A D.C. Circuit panel on Tuesday ordered a military court to reassess the life sentence facing al-Qaida's former head of propaganda, finding that the military court previously used the wrong "harmless error" standard in reviewing his case.
Clinical laboratories aren't violating federal anti-fraud laws when they dole out free COVID-19 antibody tests to Medicare and Medicaid patients who are already getting other important blood tests, the Office of Inspector General for the U.S. Department of Health and Human Services said Tuesday.
The AIDS Healthcare Foundation sued the city of Los Angeles on Tuesday in California court seeking to halt any real estate projects that two city councilmen indicted on federal corruption charges had a hand in approving, arguing the councilmen may have violated the of Political Reform Act of 1974.
U.S. District Judge William Alsup sentenced bankrupt former Uber Technologies Inc. executive Anthony Levandowski to 18 months in prison Tuesday after he pled guilty to one count in a criminal case alleging he stole self-driving car trade secrets from his former employer Google, a crime the judge called "massive in scale."
With access to courthouses currently curtailed, it is worthwhile to reflect on the design considerations that go into making these buildings work for the legal profession, and how the COVID-19 crisis might leave its imprint on these public spaces, says Elisabeth Ross at Cozen O'Connor.
In McGirt v. Oklahoma, the majority opinion penned by Justice Neil Gorsuch represents a striking denunciation of how the U.S. has treated Native Americans and displays a clear understanding of tribes' perspectives and equal rights as American citizens under the law, says Billy Stratton at the University of Denver.
A mediation agreement that promises to keep evidence confidential could result in a legal malpractice case for the mediator, and the risk has increased in the COVID-19 era of online sessions, says mediator Jeff Kichaven.
The U.S. Supreme Court's decision in McGirt v. Oklahoma, declaring that the Muscogee (Creek) Nation lands are considered a reservation for purposes of the Major Crimes Act, solidifies Justice Neil Gorsuch's position as the court's emerging modern champion of tribal treaty rights, says Mike McBride at Crowe & Dunlevy.
To preserve the Federal Trade Commission as it currently functions, it is crucial for the agency to win two U.S. Supreme Court cases concerning its ability to obtain equitable monetary relief — despite recent legal trends not going the FTC's way, says Wayne State University professor and former FTC general counsel Stephen Calkins.
The U.S. Supreme Court recently ruled to preserve the Deferred Action for Childhood Arrivals program for the time being, and at this critical time in our nation's history, there are several actions that every law firm can take to increase the visibility of Dreamers, say Regina Calcaterra, Isidora Echeverria and Montserrat Lopez at Calcaterra Pollack.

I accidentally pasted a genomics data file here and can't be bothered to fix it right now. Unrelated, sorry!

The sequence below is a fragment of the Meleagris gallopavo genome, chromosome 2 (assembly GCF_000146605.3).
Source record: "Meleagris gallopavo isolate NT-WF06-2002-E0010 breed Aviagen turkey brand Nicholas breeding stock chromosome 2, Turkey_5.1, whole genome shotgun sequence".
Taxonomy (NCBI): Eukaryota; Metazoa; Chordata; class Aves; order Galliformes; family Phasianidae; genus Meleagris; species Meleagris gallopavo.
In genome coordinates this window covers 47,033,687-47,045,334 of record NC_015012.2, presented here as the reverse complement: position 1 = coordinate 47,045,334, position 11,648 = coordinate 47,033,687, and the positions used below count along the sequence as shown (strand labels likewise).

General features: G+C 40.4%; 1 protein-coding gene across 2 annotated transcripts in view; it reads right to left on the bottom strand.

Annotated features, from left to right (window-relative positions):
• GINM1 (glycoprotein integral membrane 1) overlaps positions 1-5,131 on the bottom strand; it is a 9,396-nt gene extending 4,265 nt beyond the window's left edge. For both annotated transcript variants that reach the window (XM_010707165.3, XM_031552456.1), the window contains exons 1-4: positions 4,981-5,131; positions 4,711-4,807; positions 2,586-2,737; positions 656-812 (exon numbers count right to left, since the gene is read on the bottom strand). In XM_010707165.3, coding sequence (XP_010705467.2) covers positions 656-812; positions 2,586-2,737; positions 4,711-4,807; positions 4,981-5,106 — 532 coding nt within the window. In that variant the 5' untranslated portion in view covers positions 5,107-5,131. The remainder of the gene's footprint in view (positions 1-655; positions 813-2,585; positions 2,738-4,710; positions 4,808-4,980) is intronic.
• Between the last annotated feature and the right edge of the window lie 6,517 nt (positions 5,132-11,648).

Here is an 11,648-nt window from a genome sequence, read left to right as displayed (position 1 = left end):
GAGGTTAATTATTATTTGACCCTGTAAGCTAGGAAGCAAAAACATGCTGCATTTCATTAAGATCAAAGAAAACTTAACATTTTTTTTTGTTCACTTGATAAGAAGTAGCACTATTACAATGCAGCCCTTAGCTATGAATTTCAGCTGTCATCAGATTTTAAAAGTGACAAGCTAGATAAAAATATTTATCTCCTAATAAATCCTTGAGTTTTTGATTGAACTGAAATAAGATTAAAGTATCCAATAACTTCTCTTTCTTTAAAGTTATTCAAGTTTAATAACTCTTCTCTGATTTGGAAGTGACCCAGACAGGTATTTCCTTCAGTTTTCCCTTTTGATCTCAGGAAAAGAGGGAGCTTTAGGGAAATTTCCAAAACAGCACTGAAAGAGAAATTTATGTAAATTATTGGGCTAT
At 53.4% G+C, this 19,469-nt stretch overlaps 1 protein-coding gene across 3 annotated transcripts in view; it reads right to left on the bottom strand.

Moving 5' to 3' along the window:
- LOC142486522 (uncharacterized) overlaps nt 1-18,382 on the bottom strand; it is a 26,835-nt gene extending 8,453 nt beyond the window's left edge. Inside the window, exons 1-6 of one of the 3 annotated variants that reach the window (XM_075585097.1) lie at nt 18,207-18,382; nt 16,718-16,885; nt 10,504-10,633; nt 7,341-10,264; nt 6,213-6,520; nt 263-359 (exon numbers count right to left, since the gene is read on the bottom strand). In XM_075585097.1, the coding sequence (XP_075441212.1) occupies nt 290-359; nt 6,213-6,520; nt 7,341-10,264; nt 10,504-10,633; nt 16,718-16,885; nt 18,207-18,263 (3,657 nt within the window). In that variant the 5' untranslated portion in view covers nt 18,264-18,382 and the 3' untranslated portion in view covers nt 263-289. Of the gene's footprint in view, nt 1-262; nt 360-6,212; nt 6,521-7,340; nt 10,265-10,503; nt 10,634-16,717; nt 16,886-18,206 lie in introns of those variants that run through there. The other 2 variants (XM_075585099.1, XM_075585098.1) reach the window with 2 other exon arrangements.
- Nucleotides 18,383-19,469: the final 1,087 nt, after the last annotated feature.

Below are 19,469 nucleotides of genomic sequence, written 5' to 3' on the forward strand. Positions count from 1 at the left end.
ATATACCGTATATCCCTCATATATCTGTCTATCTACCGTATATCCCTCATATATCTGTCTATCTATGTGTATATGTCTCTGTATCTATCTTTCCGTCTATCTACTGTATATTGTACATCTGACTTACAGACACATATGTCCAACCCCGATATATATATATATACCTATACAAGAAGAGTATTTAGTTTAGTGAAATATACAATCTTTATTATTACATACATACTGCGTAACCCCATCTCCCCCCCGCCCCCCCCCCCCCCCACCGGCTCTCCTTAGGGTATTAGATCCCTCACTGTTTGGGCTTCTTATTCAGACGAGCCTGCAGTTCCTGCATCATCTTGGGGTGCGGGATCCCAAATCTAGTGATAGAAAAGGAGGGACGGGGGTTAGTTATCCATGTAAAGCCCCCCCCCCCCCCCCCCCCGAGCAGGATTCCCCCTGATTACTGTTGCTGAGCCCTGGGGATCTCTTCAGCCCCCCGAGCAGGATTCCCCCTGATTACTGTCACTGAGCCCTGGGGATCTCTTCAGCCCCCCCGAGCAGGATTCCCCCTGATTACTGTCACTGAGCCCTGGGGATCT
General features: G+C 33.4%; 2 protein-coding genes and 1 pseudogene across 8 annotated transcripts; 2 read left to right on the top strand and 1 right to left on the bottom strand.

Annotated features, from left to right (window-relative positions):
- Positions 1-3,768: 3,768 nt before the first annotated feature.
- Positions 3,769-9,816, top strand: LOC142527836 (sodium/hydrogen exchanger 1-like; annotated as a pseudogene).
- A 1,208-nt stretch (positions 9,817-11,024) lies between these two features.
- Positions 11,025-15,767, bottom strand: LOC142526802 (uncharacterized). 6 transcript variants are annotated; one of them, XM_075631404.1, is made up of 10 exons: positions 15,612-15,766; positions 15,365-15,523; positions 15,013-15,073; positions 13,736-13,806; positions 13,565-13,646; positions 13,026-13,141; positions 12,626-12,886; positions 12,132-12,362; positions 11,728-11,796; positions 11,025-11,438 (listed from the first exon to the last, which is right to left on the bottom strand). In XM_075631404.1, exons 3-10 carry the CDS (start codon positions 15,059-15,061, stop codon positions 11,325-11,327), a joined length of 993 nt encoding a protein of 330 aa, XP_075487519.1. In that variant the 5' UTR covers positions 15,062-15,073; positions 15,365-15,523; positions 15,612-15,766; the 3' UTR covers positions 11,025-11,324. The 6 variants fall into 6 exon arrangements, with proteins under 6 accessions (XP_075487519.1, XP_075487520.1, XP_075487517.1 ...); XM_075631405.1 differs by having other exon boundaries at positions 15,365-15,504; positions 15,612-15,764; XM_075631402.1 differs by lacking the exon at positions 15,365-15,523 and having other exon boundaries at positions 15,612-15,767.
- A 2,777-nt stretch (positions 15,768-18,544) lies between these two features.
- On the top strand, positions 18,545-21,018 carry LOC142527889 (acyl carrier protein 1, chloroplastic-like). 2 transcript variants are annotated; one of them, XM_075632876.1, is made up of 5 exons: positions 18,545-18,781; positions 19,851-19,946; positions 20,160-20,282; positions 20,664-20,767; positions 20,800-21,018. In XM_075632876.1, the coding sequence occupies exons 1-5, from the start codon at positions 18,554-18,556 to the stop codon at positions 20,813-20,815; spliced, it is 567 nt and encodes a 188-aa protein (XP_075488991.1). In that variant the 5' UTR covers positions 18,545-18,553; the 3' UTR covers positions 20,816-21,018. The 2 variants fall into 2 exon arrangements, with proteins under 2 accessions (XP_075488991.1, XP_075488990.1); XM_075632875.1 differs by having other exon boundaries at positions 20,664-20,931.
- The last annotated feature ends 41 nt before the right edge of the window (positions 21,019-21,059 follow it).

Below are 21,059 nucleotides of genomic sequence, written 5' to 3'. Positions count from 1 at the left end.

In perilous economic times like these, abandoning litigation in progress could be a tempting cost-cutting measure for companies, but lawyers can help clients evaluate two alternative financial arrangements to stanch the bleeding from expenditures while preserving valuable litigation assets, say Charles Agee at Westfleet Advisors and Collin Cox at Yetter Coleman.
While most law firms will focus on ensuring physical office spaces are as safe as possible for attorneys and staff members, it's equally important to consider the impact office reopening decisions will have on a firm's culture of diversity and inclusion, says Manar Morales at the Diversity & Flexibility Alliance.
Lesley Brovner and Mark Peters at Peters Brovner discuss the federal requirements for reporting employee criminal activity, the consequences for failure to report, and steps to minimize liability and the risk of defamation and discrimination claims from accused workers.
The U.S. Supreme Court's recent ruling in Liu v. U.S. Securities and Exchange Commission limited the Federal Trade Commission's authority in important ways, and the court's eventual decision in FTC v. Credit Bureau Center could prevent the regulator from seeking disgorgement or restitution altogether, say attorneys at Sidley.
The recent Bank Secrecy Act guidance from the U.S. Department of the Treasury's Financial Crimes Enforcement Network represents a major shift that should enable certain hemp-related businesses to receive better access to financial services, say Gregory Kaufman and Ben Marzouk at Eversheds Sutherland.
A ruling in favor of the defendant in Fast Trak Investment v. Sax, a case recently accepted by the New York Court of Appeals, could enable borrowers to avoid repaying litigation funders by claiming state usury law violations, say attorneys at MoloLamken.
We are deeply troubled by many aspects of a New York federal judge's criminal contempt case against human rights attorney Steven Donziger, including extraordinary and unfair pretrial home confinement, say retired U.S. District Judges Nancy Gertner and Mark Bennett.
Novartis' parallel settlements with the U.S. Department of Justice and U.S. Securities and Exchange Commission to resolve criminal Foreign Corrupt Practices Act allegations emphasize risk points for life sciences companies, especially for repeat offenders, say attorneys at Paul Hastings.
Although many traditional business development activities are on hold due to the COVID-19 pandemic, associates should seize the unique opportunities of this time to cultivate business by strengthening their personal and professional relationships, and developing new ones, says Jeremy Schneider at Jackson Lewis.